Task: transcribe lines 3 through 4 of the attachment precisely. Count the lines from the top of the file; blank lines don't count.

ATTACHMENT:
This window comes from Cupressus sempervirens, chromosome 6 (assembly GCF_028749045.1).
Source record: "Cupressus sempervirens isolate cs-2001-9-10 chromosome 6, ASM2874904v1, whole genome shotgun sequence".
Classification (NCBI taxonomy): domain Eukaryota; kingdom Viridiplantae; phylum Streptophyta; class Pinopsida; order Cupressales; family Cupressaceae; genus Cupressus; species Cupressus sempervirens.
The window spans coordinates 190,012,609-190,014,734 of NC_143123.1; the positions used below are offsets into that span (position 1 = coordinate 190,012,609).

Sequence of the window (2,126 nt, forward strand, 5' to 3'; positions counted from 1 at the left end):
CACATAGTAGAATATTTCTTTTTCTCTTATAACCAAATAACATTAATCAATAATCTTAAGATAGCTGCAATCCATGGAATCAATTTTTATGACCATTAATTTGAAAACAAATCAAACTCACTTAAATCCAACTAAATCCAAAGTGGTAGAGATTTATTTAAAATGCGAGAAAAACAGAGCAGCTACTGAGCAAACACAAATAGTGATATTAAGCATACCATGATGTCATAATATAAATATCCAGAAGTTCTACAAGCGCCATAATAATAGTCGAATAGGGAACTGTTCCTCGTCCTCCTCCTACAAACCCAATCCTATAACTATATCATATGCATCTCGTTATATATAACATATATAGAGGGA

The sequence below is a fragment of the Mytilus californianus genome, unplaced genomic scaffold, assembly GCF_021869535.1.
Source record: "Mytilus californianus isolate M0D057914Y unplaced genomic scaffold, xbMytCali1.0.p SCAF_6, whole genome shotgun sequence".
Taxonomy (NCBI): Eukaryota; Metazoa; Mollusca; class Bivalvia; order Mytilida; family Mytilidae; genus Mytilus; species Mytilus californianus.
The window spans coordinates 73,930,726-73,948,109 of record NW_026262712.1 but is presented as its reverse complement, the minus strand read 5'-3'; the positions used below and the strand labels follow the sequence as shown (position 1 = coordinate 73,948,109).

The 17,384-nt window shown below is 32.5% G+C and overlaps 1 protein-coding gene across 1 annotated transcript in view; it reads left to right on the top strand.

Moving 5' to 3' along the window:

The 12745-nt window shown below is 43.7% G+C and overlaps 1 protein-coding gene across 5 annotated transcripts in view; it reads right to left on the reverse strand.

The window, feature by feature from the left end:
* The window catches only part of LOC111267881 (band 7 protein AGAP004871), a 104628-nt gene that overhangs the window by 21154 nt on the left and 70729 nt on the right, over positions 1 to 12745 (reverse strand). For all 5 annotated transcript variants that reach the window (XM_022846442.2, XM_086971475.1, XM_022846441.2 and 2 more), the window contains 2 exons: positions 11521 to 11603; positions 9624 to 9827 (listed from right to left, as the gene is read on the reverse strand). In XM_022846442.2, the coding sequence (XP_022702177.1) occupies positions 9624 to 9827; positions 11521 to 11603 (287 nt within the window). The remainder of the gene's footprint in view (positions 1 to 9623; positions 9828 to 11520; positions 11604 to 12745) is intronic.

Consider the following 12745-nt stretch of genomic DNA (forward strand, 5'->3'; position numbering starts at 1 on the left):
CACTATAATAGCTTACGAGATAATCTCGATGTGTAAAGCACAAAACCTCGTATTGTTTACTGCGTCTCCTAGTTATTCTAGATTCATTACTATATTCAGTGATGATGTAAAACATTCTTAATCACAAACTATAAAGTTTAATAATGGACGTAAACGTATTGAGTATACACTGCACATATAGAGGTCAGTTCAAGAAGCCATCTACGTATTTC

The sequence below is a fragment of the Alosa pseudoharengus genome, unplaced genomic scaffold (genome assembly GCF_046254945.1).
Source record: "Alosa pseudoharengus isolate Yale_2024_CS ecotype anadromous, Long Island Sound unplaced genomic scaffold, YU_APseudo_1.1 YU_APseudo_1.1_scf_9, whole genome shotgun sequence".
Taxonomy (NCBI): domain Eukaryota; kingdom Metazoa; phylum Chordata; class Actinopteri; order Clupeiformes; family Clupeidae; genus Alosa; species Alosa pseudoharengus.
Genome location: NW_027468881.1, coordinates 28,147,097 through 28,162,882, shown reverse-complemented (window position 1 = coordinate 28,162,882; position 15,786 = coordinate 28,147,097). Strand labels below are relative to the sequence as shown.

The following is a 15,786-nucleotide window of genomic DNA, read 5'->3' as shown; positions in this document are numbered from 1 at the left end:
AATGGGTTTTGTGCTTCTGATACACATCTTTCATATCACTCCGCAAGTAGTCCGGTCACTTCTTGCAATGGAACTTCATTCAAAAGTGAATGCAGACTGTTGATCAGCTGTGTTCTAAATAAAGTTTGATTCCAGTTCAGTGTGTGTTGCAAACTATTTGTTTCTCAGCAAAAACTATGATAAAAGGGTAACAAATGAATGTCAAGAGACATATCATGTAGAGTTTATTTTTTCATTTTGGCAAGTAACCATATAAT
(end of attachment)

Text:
Classification (NCBI taxonomy): domain Eukaryota; kingdom Viridiplantae; phylum Streptophyta; class Pinopsida; order Cupressales; family Cupressaceae; genus Cupressus; species Cupressus sempervirens.
The window spans coordinates 190,012,609-190,014,734 of NC_143123.1; the positions used below are offsets into that span (position 1 = coordinate 190,012,609).